Fall bear: The fall black Bear season opened Aug. 1 and will run to Dec. 31. What tends to determine whether the bear season is a good one, in terms of hunter success, or a not-so-good one is blackberry availability. If the blackberry crop is a good one bears will concentrate their attention and time on eating berries which gives hunters an advantage because the bears become predictable. This year looks like a good berry year so hunting should be too. Most hunters find success by hunting isolated berry patches where bears go to feed and are not disturbed by vehicle traffic. Many times patches like this can be found on the edges of clear-cuts or at the end on decommissioned roads. Bears will be most active in late evenings, making that the best time to hunt. Early mornings can be a good time to find bears, too.
Archery deer: Reproduction for deer and elk populations in Coos County have been high enough for populations to remain stable. Buck ratios are a little lower than in some years but adequate for good hunting. Bull ratios have been above management objective for several years. So, hunting for both should be good this year.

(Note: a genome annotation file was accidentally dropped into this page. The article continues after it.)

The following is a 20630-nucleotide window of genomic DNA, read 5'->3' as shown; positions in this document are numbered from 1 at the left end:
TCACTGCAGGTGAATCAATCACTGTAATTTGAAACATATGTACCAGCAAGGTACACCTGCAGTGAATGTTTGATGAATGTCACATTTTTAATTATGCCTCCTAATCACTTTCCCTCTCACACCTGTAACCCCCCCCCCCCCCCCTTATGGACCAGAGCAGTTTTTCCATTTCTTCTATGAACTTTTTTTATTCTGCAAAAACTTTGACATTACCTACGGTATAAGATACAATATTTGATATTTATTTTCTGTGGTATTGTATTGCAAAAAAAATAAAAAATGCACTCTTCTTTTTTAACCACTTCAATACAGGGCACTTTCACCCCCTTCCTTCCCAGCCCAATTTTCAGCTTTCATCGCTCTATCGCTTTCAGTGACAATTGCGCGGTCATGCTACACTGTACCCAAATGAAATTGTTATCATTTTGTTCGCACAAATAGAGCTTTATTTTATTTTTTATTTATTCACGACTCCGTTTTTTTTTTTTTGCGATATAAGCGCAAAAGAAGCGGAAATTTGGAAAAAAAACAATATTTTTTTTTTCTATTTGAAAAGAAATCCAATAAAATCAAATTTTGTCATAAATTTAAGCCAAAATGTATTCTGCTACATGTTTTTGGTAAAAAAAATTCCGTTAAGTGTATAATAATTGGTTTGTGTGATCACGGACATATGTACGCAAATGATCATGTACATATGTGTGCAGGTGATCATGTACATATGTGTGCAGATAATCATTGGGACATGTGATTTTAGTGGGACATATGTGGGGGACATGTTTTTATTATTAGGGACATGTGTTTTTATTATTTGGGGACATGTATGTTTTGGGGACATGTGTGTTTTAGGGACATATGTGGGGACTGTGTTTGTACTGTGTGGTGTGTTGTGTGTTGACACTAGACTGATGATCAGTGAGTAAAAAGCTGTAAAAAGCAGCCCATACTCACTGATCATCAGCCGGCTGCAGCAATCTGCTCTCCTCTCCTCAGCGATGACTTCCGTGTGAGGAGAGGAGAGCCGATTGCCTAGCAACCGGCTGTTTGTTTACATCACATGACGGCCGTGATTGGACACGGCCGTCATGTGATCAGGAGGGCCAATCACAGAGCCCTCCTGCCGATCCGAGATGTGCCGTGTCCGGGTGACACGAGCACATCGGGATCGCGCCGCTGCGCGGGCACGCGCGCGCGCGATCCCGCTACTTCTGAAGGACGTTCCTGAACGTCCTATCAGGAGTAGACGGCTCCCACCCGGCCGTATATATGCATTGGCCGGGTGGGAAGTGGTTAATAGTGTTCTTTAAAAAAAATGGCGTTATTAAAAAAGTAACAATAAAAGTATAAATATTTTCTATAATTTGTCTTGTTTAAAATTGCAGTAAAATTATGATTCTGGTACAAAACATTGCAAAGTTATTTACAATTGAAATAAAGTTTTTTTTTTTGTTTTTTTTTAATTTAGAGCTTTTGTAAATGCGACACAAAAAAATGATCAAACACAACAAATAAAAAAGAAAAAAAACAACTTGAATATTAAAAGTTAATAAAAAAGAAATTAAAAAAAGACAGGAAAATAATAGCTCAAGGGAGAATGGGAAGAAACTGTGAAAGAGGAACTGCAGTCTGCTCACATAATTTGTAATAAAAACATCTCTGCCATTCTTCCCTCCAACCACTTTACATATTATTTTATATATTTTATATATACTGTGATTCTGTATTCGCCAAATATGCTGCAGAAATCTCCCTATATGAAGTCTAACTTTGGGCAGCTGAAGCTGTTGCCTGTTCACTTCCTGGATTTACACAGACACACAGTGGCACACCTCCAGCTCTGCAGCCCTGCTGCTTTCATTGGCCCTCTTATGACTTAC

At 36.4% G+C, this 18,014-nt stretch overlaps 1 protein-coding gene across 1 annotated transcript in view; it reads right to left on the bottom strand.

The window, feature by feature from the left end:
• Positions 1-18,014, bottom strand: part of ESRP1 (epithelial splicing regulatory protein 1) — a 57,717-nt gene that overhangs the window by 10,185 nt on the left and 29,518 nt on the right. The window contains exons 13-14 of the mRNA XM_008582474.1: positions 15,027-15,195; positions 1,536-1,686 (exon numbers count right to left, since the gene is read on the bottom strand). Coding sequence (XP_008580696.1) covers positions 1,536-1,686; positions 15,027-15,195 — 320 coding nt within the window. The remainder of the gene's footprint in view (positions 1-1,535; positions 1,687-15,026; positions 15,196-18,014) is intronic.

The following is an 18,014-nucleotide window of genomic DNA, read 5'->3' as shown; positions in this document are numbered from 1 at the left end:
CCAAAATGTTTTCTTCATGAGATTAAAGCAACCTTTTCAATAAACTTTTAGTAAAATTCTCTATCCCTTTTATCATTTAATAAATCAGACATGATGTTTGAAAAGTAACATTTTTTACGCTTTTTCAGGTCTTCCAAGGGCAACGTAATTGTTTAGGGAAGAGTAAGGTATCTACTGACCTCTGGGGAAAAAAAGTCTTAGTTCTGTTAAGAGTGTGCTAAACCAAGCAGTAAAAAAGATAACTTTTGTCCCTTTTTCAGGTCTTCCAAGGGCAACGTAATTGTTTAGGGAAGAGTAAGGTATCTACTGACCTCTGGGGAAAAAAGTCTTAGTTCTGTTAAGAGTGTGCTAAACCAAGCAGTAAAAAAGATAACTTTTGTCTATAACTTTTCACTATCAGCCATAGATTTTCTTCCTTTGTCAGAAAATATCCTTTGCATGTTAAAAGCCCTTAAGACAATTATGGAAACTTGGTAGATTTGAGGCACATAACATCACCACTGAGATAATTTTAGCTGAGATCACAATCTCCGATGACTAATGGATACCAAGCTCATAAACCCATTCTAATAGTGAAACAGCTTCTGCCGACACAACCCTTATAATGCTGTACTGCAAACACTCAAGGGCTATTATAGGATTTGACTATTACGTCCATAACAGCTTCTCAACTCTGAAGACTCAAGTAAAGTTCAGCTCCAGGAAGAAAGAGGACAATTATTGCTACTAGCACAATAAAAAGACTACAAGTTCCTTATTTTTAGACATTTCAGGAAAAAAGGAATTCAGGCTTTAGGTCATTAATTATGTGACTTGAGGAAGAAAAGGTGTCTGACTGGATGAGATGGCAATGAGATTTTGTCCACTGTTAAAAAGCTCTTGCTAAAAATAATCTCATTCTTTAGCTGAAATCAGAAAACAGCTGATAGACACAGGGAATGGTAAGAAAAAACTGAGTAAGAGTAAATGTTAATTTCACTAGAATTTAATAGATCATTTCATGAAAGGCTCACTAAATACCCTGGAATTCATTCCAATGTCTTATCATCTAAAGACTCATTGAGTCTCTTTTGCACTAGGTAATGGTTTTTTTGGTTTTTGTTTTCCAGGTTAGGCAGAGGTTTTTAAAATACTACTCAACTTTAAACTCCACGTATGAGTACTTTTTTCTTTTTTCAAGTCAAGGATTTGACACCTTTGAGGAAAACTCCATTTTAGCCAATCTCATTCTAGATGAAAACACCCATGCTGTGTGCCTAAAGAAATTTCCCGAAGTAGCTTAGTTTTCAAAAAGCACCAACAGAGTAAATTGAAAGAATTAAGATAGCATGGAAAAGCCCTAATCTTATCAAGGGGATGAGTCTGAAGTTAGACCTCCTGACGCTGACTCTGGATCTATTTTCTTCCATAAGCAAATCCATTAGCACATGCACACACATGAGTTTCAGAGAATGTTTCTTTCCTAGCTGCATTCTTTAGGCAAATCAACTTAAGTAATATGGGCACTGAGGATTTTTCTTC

Deer hunters will find deer in young clear-cuts where grass is growing. Since little rain has fallen this summer water availability will be an important factor influencing deer distribution.
Elk will be gravitating to north slopes where conditions will be cooler and moister, and food sources will be attractive to them. As with deer, water availability will be an important factor to consider this season for finding elk herds.
Coyote: Numbers are strong throughout Coos County. Using predator calls to lure them in can be an effective method for harvesting coyotes. Try calling in early morning and late afternoon. Be sure to ask permission before hunting on private land.
Test your identification skills with ODFW’s new Coyote and Gray Wolf ID Quiz.